The Pale Ladder: selected poems & texts by Richard Skelton
(Corbel Stone Press, 262 pages, softcover. Out now.)
Words: Alice Tarbuck
Richard Skelton’s The Pale Ladder is quite extraordinary. It is as strikingly beautiful a book as one would expect from Corbel Stone Press, the micro-press that he and artist Autumn Richardson founded together . Corbel Stone Press takes it aesthetic cues from fellow small-print presses such as Peter Foolen Editions and Tom and Laurie Clark’s Moschatel Press. Colour, paper-weight, font and sizing are all given scrupulous attention. It is also a fascinating testament to Skelton’s evolution as a poet and writer. The Pale Ladder anthologises Skelton’s writings from 2009-2014, and over this half decade the focus, form and flow of his work alters considerably.
The book opens with a selection from his 2009 Landings, Valley of the Small River, in which Skelton begins to frame some of the significant questions that run like strands throughout The Pale Ladder. In Inventory, he asks: ‘How to begin writing this down? Shall it be a simple inventory? A list of parts. Names. Dates.’ This vexed question of representation is familiar to all nature writers. How might anybody writing in the anthropocene frame human encounters with natural spaces? There are always political, ethical and ecological pressures at work. Skelton seeks to move beyond field notes and first-person narrative, to find an ethical way of recording the history, geography, and allure of the landscapes he closely inhabits.
His 2009 selections are certainly ‘Landings’ – they are fresh with the sense of arrival and promise. Picking his way amongst nature writing traditions, these early works are often close critical encounters with the Romantic tradition. ‘Scar Tissue’, which documents the examination of a photograph, closes with an image of ‘collapse, decay, and gradual surrender’ – an emotive evocation of a golden age that only ever half-existed. Works like ‘Something More than Proximity’, which uses found text to create poetry in the tradition of Thomas A. Clark’s early works, evoke the realities of landscape (in this case, hills and their heights) without sentimentality. Skelton is often at his best in works that gesture toward the natural world, rather than describing it directly. It is here that he can best demonstrate his formally innovative tendencies.
Some pieces of text, such as ‘Firmament’, engage with post-industrial land use. Throughout The Pale Ladder, technology, industry and man-made objects play an uneasy role – sometimes indispensable, never exactly welcome. In, ‘Firmament’ the sky is suddenly filled with something – ‘Hundreds, it seemed, high, high up in the firmament. They seemed to multiply before our eyes. The sky, sick with hem. Metal, burning’. The reader is left unsure as to what the walkers have encountered. It might be aeroplanes – it might simply be a vast flock of starlings, their movements strange and mechanistic. The interplay between the natural world and man-made objects offers a fascinating strain throughout the collection. There is more than a hint of Richard Jeffries’ desire that ‘the mist eats away the sharpness of […] iron angles’, naturalising machinery into the landscape, albeit partially.
The ‘unnatural’ is joined by the ‘supernatural’ in parts of Skelton’s collection. Whilst he is not deeply embedded in the mythology of wild places, he also shies away from the naturalist’s role. In ‘The River Beneath’ he describes a ‘dark/cascade. A black/and ceaseless torrent. […] a line/that you can/ never cross’. This underground river conjures images of the Styx, offers a sudden strangeness in the landscape. Indeed, in inclusions from 2010 collection Wolf Notes, Skelton explores the place of wolves in British consciousness, culture, and terrain: ‘Ulpha Fell, a reproach;/ the hill silenced by wolves’. Wolves haunt these poems, as absences, echoes, moments of memory. In ‘Formless’, there walks:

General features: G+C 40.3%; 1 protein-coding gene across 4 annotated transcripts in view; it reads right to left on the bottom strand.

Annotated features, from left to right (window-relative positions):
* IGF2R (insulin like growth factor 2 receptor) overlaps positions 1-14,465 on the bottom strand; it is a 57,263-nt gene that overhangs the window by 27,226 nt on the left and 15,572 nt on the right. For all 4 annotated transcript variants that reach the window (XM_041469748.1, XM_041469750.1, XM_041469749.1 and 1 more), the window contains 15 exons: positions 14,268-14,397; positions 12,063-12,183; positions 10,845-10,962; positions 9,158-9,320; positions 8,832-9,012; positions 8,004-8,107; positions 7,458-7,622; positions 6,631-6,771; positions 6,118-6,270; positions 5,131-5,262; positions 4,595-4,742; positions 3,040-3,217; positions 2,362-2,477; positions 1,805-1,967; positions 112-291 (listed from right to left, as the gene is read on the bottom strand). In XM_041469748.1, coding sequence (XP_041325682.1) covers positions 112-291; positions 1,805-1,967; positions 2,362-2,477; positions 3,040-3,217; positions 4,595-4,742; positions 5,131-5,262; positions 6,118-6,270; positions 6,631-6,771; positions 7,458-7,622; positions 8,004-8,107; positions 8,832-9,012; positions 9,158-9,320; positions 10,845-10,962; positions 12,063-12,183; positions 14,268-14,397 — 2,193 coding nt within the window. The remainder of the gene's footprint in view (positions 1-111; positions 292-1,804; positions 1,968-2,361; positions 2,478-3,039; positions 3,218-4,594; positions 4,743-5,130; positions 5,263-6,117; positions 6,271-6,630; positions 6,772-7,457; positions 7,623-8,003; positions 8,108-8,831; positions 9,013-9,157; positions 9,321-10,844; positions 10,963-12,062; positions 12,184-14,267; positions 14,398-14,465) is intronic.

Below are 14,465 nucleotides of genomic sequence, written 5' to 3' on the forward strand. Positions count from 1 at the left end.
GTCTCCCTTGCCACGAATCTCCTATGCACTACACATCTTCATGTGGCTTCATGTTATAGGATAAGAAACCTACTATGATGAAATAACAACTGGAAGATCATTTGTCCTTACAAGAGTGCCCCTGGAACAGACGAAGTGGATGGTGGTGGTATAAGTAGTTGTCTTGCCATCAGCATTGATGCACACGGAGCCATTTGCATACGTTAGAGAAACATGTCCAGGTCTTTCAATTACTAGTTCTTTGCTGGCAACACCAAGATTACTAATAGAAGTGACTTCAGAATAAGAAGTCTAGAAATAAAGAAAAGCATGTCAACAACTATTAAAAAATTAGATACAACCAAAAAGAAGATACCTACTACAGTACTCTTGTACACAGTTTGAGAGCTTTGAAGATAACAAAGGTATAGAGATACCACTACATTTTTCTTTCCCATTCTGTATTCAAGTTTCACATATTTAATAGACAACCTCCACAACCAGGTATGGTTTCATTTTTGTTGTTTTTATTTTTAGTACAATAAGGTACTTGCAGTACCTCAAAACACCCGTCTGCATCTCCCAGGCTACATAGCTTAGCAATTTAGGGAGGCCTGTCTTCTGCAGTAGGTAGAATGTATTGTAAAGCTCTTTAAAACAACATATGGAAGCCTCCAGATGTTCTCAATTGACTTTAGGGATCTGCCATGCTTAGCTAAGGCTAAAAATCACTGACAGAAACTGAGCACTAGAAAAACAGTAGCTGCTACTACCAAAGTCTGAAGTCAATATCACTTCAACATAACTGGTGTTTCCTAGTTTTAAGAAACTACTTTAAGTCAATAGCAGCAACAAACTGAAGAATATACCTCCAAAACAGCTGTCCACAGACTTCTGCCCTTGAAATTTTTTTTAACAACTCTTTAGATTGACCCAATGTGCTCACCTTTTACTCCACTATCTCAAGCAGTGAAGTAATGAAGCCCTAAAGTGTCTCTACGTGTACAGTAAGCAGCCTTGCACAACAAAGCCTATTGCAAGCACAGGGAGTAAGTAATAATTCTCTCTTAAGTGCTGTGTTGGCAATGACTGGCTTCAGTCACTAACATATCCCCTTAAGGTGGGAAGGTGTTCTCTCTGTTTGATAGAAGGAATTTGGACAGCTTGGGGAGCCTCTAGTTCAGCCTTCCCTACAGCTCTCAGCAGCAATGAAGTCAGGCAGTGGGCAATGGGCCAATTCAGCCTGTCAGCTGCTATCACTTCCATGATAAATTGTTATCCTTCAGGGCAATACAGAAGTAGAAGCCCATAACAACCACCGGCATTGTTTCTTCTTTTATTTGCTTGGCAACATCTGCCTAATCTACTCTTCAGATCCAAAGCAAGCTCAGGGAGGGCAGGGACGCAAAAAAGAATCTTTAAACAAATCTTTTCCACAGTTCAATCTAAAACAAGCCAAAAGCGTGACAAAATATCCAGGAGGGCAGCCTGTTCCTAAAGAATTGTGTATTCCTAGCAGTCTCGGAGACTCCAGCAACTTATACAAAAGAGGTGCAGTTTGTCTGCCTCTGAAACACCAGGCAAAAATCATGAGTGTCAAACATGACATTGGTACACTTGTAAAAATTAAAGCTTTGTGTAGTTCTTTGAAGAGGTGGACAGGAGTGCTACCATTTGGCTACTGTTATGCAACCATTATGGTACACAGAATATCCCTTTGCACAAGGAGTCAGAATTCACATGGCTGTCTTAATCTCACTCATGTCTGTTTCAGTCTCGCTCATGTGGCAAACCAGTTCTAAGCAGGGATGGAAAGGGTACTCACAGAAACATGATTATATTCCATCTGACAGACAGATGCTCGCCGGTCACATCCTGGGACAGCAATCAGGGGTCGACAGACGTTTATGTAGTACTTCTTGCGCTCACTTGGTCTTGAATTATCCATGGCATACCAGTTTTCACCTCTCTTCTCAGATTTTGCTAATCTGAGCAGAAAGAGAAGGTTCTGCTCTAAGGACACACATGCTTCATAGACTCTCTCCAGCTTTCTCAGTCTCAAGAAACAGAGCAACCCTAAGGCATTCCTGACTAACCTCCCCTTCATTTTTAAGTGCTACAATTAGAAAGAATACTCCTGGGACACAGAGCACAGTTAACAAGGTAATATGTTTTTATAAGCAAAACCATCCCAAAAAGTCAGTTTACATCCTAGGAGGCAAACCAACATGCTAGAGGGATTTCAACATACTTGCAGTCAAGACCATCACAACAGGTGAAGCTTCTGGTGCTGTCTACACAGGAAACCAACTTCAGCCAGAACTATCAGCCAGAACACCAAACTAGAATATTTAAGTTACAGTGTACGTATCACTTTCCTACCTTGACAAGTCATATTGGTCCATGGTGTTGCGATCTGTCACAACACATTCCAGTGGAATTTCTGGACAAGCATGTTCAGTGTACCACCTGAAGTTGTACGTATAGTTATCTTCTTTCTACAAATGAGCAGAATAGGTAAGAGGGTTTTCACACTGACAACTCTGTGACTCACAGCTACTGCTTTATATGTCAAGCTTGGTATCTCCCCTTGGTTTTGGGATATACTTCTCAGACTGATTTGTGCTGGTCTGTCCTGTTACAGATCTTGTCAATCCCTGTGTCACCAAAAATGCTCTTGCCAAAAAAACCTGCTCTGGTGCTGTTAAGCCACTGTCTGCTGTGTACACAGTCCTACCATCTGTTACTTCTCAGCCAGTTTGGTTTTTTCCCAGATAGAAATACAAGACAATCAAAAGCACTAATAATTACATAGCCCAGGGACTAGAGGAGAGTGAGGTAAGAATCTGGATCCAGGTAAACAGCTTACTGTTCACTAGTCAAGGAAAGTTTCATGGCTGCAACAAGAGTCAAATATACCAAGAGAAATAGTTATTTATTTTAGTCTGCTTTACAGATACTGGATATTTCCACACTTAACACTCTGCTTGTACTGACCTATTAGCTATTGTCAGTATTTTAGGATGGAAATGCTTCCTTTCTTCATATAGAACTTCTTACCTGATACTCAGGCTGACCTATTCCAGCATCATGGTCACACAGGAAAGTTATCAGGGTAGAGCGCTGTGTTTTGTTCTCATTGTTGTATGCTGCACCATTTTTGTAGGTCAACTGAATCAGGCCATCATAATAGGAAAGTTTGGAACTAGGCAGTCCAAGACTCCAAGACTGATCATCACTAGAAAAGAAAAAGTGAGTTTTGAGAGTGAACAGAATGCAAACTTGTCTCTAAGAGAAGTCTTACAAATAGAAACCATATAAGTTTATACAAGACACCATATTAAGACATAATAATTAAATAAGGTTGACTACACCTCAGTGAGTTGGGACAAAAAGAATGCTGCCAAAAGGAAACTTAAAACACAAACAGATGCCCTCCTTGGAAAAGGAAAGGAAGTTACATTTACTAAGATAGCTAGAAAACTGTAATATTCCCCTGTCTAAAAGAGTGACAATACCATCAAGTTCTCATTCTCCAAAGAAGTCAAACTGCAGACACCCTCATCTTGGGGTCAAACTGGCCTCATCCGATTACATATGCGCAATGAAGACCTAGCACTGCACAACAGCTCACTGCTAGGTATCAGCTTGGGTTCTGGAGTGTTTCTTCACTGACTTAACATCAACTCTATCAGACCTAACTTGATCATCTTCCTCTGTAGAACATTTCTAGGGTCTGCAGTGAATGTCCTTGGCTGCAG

a form less
clothes than air
hill side, moor and fell
It may be benign – a walker, or growing dusk – but there is space left for a more uncanny explanation.
As the collection reaches 2012-2014 there is an increase in Skelton’s use of innovative and unusual form. ‘An Immense Morass Shut In Between the Sea On One Side and Mountains On the Other’ is a poem that uses a long title to contextualise a minimalist poem. The poem itself is fragmented: ‘a sector/of/vastness’, revealed to the reader only briefly and partially. Skelton’s innovation places him amongst those in Harriet Tarlo’s 2011 collection The Ground Aslant, writers who she grouped as being ‘Radical Landscape poets’ – Frances Presley, Peter Riley, Tarlo herself. Skelton is arguably at his best when, like those poets, he is experimenting with form. In ‘Moor Glisk’ we encounter language as wild as unknown landscape:
þryne holegn elm alor wice
These are linguistic evolutions – historic names for trees or features in landscape. Their beauty is in their strangeness – the unusual feel of them over the tongue. Skelton’s approach throughout the selected works is one that speaks to collecting, observing, recording – and whilst his poetry is evocative and beautiful, it does not shy away from difficulty. Indeed, Skelton is invested in the phenomenology of landscape, what happens when the viewer can ‘dismantle transform become’ the land that surrounds them. The freedom that this approach grants is one of selection – it allows the view to rest on the ‘threads of a warp/ a shred/ a fragment’ rather than being governed by a desire for a complete landscape or vista. Certainly, toward the end of the collection, Skelton has shed any remaining Romantic vocabulary in exchange for formal innovation and language that balances evocation and exploration. This is an extraordinarily rich collection, and one that reveals Skelton to be a major voice in landscape writing.